Saturday, 19 May 2012

Gulf War syndrome

Gulf War Syndrome or Gulf War Illness has been used to describe a collection of chronic signs and symptoms reported by U.S., British, Canadian, Czech, Danish, Saudi, Egyptian, Australian and other Coalition Armed Forces that were deployed to Operation Desert Storm in 1991. Over 100,000 American veterans of Desert Storm /Desert Shield (approximately 15% of deployed U. S. Armed Forces) returned from the Persian Gulf and slowly (6-24 months or more) and presented with a variety of complex signs and symptoms characterized by disabling fatigue, intermittent fevers, night sweats, arthralgia, myalgia, impairments in short-term memory, headaches, skin rashes, intermittent diarrhea, abdominal bloating, chronic bronchitis, photophobia, confusion, transient visual scotomata, irritability and depression and other signs and symptoms that until recently have defied appropriate diagnoses (see publications). These symptoms are not localized to any one organ, and the signs and symptoms and routine laboratory test results are not consistent with a single, specific disease.

Although there is not yet a case definition for Gulf War Illness, the chronic signs and symptoms loosely fit the clinical criteria for Chronic Fatigue Syndrome and/or Fibromyalgia Syndrome. Some patients have additionally what appears to be neurotoxicity and brainstem dysfunction that can result in autonomic, cranial and peripheral nerve demyelination, possibly due to complex chemical exposures. Often these patients have been diagnosed with Multiple Chemical Sensitivity Syndrome (MCS) or Organophosphate-Induced Delayed Neurotoxicity (OPIDN). Chemically exposed patients can be treated by removal of offending chemicals from the patient's environment, depletion of chemicals from the patient's system and treatment of the neurotoxic signs and symptoms caused by chemical exposure(s). A rather large subset (~40%) of GWI patients have transmittible infections, including mycoplasmal and possibly other chronic bacterial infections, that have resulted in the appearance of GWI in immediate family members and civilians in the Gulf region. It is likely that veterans of the Gulf War who are ill with GWI owe their illnesses to a variety of exposures: (a) chemical mixtures, primarily organophosphates, antinerve agents and possibly nerve agents, (b) radiological sources, primarily depleted uranium and possibly fallout from destroyed nuclear reactors, and (c) biological sources, primarily bacteria, viruses and toxins, before, during and after the conflict. Such exposures can result in poorly defined chronic illnesses, but these illnesses can be treated if appropriate diagnoses are forthcoming.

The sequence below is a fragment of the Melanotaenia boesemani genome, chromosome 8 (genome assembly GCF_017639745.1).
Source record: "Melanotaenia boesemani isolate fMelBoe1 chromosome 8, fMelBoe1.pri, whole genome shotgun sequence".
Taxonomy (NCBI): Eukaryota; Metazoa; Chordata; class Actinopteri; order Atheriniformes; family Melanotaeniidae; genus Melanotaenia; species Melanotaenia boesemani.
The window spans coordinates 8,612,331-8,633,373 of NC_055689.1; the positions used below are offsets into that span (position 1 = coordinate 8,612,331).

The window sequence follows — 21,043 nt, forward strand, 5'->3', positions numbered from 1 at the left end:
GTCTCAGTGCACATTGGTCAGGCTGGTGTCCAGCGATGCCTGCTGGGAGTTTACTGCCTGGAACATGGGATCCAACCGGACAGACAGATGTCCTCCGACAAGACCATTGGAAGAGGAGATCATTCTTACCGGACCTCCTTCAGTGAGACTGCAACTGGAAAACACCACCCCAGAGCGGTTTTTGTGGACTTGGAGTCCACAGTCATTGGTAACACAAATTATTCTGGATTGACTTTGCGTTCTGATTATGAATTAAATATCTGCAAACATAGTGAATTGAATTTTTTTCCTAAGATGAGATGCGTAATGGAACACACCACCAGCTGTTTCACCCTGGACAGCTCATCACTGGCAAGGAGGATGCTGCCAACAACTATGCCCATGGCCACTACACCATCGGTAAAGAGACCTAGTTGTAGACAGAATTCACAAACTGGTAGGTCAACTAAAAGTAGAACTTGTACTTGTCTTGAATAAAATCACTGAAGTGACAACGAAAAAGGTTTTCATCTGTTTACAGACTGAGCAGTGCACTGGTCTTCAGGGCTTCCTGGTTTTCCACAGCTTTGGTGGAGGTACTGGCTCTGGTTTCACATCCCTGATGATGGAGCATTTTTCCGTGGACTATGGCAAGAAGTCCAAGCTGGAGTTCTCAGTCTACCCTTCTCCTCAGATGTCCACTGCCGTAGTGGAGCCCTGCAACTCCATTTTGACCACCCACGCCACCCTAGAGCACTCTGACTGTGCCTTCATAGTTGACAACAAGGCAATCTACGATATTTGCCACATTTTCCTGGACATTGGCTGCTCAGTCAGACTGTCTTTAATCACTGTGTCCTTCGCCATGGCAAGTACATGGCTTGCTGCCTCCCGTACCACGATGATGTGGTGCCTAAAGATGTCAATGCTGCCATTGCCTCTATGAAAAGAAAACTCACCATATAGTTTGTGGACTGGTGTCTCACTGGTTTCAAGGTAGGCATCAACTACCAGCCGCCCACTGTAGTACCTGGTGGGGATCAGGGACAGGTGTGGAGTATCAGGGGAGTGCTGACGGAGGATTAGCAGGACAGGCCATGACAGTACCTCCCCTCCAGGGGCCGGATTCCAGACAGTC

Studies on Gulf War Illnesses: Chronic Infections

Identification of Mycoplasmal Infections in Gulf War Illness Patients and their Family Members:

Scientists at The Institute for Molecular Medicine have found that slightly under one-half of the very sick Gulf War Illness patients in a pilot study with the signs and symptoms of Chronic Fatigue Syndrome or Fibromyalgia Syndrome have chronic invasive infections involving certain uncommon mycoplasmas, such as Mycoplasma fermentans. This has now been confirmed in a large Department of Defense - Department of Veterans' Affairs clinical trial. Staff at The Institute for Molecular Medicine have recommended that these infections can be successfully treated with certain antibiotics, allowing the recovery of patients who have been long-term disabled. Similarly, in ongoing preliminary studies on Chronic Fatigue Syndrome and Fibomyalgia patients, we have found that a subset of patients have mycoplasmal infections that can be successfully treated with antibiotics, allowing patients to recover from their illnesses.

These chronic bacterial infections can spread to immediate family members. In a recent study we found that spouses of veterans with Gulf War Illness and chronic infections, such as M. fermentans, were at high risk for the infection. We also found that the children (aged 2-11 years) of Gulf War veterans with Gulf War Illness and a positive test for mycoplasmal infection (mostly M. fermentans) often were diagnosed with Autistic Spectrum Disorders (ASD). Upon examination of the ASD patients we found that over 80% had the same infection as their veteran parent. The onset of ASD (after the veteran returned from service) and the presence of the same infection suggested transmission of the infection and its involvement in ASD.

Identification of Other Infections in Gulf War Illness Patients:

The Institute for Molecular Medicine has been engaged in examining the blood of Gulf War Illness, Chronic Fatigue Syndrome, and Fibromyalgia patients for chronic infections that could explain their clinical conditions. In preliminary research we have found that some patients have microorganism infections, such as those caused by Brucella species, Y. pestis or other bacteria. This line of investigation is now being actively pursued at the Institute